Despite the mounting evidence of the benefits of indoor plants, maintenance concerns make some resistant to the idea. Proper soil conditions, water and irrigation are necessary to keep the plants alive and aesthetically pleasing.
There are three current systems on offer, all of which face irrigation problems:
- Hanging pot plants on the wall and use a drip irrigation hose going from pot to pot
- Milk crate systems where a plastic crate is filled with fabric and growing media, with plants grown out through the front of the crates
- Geotextile blankets fastened to the wall with soil filled pocket holding plants.
“The biggest challenge facing the vertical gardening industry at present is how much to water the plants and how often,” said Wilkins. “Too much and the plants will die of ‘root rot’ caused by suffocation and resulting in a bacteria growing on the roots, too little and the plants will dehydrate and die.”
It was this challenge that prompted Wilkins and his team to develop an ‘aeroponic green wall system’ by essentially using medical technology to grow PodPlants.
The technology was originally designed to improve yields and growth rates in agriculture by improving the root formation of the plants but their decorative vertical garden gained commercial interest.
The lightweight system is made from recycled materials and is portable and soil-free. The “aeroponic” part sees the plants watered by small droplets of water that are suspended in the air.
The roots hang inside a sealed panel while the foliage grows on the outside.
“(It’s an) environment for the plants where the roots have 100 per cent access to both water and oxygen at the same time – by watering them with mist – this eliminates the problem completely,” Wilkins said.
This means clients are not replacing dead plants each week and do not waste nutrients due to evaporation or runoff.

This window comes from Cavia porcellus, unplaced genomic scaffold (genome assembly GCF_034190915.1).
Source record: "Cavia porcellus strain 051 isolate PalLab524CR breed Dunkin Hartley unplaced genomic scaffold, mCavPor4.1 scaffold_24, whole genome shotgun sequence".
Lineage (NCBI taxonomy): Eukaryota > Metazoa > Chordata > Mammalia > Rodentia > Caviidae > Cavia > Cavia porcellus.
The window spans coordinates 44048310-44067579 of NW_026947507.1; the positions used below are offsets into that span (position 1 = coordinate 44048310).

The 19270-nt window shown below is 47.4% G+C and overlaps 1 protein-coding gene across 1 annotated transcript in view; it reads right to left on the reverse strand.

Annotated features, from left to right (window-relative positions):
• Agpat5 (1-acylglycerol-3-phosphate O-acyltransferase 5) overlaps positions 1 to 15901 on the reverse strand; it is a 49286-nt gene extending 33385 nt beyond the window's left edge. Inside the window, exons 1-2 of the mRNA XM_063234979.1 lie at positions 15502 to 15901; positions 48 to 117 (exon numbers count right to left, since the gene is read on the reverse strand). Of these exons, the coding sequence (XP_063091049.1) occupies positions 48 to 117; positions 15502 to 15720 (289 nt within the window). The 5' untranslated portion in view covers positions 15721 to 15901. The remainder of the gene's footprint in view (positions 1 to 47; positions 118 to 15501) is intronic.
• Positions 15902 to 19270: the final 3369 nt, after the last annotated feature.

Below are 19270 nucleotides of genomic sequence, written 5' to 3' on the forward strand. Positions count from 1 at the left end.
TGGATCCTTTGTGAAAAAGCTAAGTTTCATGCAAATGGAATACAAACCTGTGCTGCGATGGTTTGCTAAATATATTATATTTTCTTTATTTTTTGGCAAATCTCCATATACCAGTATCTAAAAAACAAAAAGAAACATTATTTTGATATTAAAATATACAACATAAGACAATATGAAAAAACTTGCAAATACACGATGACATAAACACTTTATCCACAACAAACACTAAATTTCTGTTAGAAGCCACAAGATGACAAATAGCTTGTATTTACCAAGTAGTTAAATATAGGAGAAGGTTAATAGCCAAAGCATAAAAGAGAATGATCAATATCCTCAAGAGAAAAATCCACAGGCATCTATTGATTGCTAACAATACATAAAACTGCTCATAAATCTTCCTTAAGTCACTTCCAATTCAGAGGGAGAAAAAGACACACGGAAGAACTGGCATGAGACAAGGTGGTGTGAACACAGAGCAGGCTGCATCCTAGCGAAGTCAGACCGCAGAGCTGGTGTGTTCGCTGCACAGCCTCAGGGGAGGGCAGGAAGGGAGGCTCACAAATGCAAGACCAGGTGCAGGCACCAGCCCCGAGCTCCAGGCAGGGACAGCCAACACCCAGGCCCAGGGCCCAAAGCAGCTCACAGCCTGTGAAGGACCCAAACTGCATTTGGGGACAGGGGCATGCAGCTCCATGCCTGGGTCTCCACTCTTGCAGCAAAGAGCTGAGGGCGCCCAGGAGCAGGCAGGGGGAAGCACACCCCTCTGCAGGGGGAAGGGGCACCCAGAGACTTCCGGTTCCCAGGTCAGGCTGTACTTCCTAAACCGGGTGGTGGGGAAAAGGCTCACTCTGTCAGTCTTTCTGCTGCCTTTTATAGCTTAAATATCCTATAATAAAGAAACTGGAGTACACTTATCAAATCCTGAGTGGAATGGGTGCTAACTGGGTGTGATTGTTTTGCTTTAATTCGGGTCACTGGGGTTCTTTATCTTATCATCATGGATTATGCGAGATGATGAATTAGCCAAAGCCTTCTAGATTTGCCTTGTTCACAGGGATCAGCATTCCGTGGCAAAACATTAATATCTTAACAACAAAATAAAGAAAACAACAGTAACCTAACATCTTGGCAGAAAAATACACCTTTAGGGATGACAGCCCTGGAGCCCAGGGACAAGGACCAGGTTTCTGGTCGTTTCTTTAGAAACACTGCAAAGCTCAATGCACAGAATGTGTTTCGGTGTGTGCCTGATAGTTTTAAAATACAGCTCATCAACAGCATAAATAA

“We recirculate the water and therefore only consume about one litre per day for every 450 plants (2.5 square metres). This means we only need to refill the water monthly and it takes less than 10 minutes per unit,” said Wilkins.
Like all vertical gardens, plant selection is key. Plants that don’t require soil remove much maintenance and offer the following benefits:
Air plants could live longer than other plants
“When in a controlled environment, I would expect that the lifespan would be equal.” Wilkins said. “However, because soil plants die so regularly due to the watering requirements being difficult to get right consistently, PodPlants plants do live longer because of the reduced mortality rate.”
More plant varieties on a given wall
“Most plants that can be grown aeroponically can also be grown in soil and vice versa; however, combining species that like it dry and species that like it wet can be a challenge when you have just one big irrigated textile on the wall,” explains Wilkins.
Aeroponic technology also allows more combinations of plant species that have different requirements due as water and oxygen levels can be altered easily.
Wilkins and his company are now working on a domestic edible kitchen system and an outdoor version.
Edible foliage is set to be the next stage of indoor greenery, leaning on urban farming methods in cities.
Wilkins plans to provide to the agritech industry and to support social enterprises which are helping to address food security issues.